The Visigoths, or western Goths, were a Germanic people who began invading the Roman empire in the A.D. 300s. The movements of the Visigoths and other Germanic tribes weakened the Western Roman Empire and contributed to its eventual downfall in A.D. 476.

The Visigoths were originally part of one tribe, the Goths, that had migrated from northern Europe to the area north of the Black Sea in the A.D. 100s. By the mid-200s, the Goths had split into two groups—the Visigoths and the Ostrogoths, or eastern Goths. In A.D. 270 the Visigoths moved into the Roman province* of Dacia after attacking the region and forcing the Romans to withdraw. While in Dacia, the Visigoths adopted a lifestyle based largely on agriculture, and they developed a primitive democracy in which all adult males had a role in decision making. They also began converting to Christianity.

In A.D. 376 the Huns, a fierce barbarian people from Asia, invaded Dacia. The panic-stricken Visigoths asked and received permission from Valens, the Roman emperor, to go to the province of Thrace. Harsh rule by the Romans in that region, however, soon caused the Visigoths to revolt. In August of a.d. 378, they won a decisive victory over the Roman army at the Battle of Hadrianopolis. The Visigoths then began threatening surrounding regions.

* province overseas area controlled by Rome

In A.D. 382 the emperor Theodosius made peace with the Visigoths and allowed them to settle in the area south of Dacia. In return, the Visigoths agreed to keep the Huns from invading the Roman empire. This was the first time in Roman history that an entire barbarian people was allowed to settle inside the empire under the command of its own leaders and with its own laws.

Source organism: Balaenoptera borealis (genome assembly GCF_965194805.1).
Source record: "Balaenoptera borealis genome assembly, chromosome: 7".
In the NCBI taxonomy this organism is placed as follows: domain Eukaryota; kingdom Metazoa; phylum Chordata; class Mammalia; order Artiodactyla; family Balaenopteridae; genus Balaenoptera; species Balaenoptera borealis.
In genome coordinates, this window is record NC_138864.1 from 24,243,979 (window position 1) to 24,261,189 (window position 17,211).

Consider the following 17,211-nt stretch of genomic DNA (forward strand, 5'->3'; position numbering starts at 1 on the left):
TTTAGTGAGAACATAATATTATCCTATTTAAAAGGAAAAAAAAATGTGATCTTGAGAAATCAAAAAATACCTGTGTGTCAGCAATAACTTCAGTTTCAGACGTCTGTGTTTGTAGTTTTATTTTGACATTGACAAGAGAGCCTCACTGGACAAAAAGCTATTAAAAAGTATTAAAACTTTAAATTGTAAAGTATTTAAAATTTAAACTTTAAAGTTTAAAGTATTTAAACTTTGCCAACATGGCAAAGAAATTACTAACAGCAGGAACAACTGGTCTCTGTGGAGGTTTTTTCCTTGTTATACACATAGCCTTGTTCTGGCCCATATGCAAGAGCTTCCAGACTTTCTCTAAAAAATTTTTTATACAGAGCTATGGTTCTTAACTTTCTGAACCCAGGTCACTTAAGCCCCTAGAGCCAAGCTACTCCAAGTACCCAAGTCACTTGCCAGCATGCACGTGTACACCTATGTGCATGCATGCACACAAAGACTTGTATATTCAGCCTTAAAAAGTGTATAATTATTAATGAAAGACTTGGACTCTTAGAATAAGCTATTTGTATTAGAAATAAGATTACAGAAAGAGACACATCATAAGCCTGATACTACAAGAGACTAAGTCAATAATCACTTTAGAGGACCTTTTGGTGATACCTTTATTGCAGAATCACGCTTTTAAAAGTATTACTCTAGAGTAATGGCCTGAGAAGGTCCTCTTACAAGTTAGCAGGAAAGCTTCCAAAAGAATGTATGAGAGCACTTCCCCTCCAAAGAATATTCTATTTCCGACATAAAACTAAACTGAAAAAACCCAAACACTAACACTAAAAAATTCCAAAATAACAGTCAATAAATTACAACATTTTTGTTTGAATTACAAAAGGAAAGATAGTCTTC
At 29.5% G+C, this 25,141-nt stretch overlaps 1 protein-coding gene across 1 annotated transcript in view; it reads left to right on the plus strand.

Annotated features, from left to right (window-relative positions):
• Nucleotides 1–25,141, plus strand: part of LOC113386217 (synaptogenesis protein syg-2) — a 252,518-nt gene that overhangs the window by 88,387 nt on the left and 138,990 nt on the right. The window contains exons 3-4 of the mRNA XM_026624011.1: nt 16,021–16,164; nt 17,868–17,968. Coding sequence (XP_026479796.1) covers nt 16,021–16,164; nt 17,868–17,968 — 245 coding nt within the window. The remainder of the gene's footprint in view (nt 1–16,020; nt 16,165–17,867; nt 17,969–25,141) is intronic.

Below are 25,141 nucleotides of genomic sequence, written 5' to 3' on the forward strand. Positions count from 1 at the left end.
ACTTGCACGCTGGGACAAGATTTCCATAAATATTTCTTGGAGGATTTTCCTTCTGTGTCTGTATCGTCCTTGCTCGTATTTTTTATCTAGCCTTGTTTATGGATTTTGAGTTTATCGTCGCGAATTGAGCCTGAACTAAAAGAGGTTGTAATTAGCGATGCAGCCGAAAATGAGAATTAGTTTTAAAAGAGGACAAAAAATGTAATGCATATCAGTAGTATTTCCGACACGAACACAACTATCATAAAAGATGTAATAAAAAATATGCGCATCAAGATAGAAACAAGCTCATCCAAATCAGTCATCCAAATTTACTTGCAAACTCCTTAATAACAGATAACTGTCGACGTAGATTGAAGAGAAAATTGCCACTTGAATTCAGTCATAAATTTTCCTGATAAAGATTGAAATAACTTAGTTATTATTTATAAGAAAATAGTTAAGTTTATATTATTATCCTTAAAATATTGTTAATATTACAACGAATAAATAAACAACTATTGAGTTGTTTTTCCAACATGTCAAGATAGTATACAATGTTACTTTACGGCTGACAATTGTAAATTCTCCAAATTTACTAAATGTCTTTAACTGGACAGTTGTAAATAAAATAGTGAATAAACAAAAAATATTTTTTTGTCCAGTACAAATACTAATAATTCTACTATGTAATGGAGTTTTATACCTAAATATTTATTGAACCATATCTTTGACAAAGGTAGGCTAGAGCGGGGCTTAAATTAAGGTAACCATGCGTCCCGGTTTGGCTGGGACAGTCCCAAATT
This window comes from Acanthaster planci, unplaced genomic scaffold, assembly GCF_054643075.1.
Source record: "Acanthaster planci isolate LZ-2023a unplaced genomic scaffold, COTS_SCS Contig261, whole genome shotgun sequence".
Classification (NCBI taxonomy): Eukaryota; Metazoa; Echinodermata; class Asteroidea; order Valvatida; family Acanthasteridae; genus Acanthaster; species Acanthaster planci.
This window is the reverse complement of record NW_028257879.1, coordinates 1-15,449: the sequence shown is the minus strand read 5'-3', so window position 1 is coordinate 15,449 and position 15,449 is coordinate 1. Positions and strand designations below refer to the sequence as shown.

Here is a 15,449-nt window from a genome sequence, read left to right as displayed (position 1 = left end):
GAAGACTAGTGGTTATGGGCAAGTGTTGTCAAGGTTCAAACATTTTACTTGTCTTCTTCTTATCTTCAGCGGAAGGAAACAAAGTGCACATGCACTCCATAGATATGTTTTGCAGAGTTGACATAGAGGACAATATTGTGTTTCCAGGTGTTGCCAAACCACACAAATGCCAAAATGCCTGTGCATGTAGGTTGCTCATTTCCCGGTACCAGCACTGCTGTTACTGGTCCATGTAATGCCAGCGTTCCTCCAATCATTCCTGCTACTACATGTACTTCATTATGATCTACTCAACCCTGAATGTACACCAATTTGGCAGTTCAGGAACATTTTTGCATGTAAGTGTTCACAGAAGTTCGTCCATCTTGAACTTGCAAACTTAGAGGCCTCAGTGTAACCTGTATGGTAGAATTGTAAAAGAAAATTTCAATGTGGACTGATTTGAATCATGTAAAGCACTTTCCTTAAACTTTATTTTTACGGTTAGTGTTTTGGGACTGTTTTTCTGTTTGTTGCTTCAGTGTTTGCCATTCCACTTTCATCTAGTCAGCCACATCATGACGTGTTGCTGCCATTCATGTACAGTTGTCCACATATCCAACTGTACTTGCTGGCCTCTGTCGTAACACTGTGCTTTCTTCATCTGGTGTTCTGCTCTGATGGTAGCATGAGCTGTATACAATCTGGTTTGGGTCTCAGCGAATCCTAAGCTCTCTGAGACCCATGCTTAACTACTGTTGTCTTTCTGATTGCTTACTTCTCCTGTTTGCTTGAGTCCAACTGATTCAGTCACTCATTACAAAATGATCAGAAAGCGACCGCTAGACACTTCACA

Peace between the Visigoths and Rome ended in A.D. 395, when the Visigothic leader Alaric I moved his people westward in search of a larger, more permanent home. In A.D. 408 and A.D. 409, they invaded Italy and in A.D. 410 they occupied Rome itself, the first time in 800 years that the city had fallen to a foreign enemy. From Rome, the Visigoths marched south through Italy, hoping to cross the Mediterranean Sea into Africa. Alaric died along the way, and his successor, Ataulf, led the Visigoths back through Italy to Gaul and Spain instead.

In A.D. 418 the Romans reached an agreement with the Visigoths, allowing them to settle permanently in the region of Aquitania Secunda in southwestern Gaul. The Visigoths established a kingdom there with its capital at Tolosa (the present-day French city of Toulouse). Although still considered part of the Roman empire, the Visigothic kingdom in Gaul had its own laws and leaders. It did not control the Roman citizens of the region, however. Over time, the Romans gained an increasingly important role in the administration of the kingdom. By the late A.D. 400s, the kingdom of the Visigoths had expanded to include most of Spain. In conquering Spain, the Visigoths pushed a Germanic tribe, the Vandals, out of the region and into North Africa.

Visigothic control of Gaul lasted until A.D. 507, when the region was overrun by the Franks, another Germanic tribe. The Visigoths continued to rule Spain, however, and they moved the capital of their kingdom to the city of Toletum (the present-day Spanish city of Toledo). The Visigothic kingdom in Spain lasted until A.D. 711, when Arabs from North Africa invaded the region. The Arabs quickly conquered Spain and ended the Visigoths’ rule. (See also Migrations, Late Roman; Provinces, Roman; Rome, History of.)

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